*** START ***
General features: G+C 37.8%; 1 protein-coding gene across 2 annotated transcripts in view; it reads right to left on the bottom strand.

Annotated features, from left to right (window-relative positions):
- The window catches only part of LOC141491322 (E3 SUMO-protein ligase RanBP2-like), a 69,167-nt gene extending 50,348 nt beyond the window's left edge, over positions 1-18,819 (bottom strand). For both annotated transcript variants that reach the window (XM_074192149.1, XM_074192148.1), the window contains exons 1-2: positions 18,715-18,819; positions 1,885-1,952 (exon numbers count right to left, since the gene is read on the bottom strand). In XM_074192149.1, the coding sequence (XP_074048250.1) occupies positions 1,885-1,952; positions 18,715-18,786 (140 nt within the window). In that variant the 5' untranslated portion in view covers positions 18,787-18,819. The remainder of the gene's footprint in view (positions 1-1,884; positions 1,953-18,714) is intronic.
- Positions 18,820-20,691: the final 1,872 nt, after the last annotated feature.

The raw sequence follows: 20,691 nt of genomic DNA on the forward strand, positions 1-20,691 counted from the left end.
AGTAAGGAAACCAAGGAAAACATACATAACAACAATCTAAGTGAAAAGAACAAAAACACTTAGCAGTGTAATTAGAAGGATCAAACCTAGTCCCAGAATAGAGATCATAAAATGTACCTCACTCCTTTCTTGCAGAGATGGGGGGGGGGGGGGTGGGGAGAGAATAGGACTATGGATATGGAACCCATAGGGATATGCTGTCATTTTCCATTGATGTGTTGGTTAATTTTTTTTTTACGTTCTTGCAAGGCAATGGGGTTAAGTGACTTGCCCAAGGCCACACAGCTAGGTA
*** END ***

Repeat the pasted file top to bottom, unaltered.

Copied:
General features: G+C 37.8%; 1 protein-coding gene across 2 annotated transcripts in view; it reads right to left on the bottom strand.

Annotated features, from left to right (window-relative positions):
- The window catches only part of LOC141491322 (E3 SUMO-protein ligase RanBP2-like), a 69,167-nt gene extending 50,348 nt beyond the window's left edge, over positions 1-18,819 (bottom strand). For both annotated transcript variants that reach the window (XM_074192149.1, XM_074192148.1), the window contains exons 1-2: positions 18,715-18,819; positions 1,885-1,952 (exon numbers count right to left, since the gene is read on the bottom strand). In XM_074192149.1, the coding sequence (XP_074048250.1) occupies positions 1,885-1,952; positions 18,715-18,786 (140 nt within the window). In that variant the 5' untranslated portion in view covers positions 18,787-18,819. The remainder of the gene's footprint in view (positions 1-1,884; positions 1,953-18,714) is intronic.
- Positions 18,820-20,691: the final 1,872 nt, after the last annotated feature.

The raw sequence follows: 20,691 nt of genomic DNA on the forward strand, positions 1-20,691 counted from the left end.
AGTAAGGAAACCAAGGAAAACATACATAACAACAATCTAAGTGAAAAGAACAAAAACACTTAGCAGTGTAATTAGAAGGATCAAACCTAGTCCCAGAATAGAGATCATAAAATGTACCTCACTCCTTTCTTGCAGAGATGGGGGGGGGGGGGGTGGGGAGAGAATAGGACTATGGATATGGAACCCATAGGGATATGCTGTCATTTTCCATTGATGTGTTGGTTAATTTTTTTTTTACGTTCTTGCAAGGCAATGGGGTTAAGTGACTTGCCCAAGGCCACACAGCTAGGTA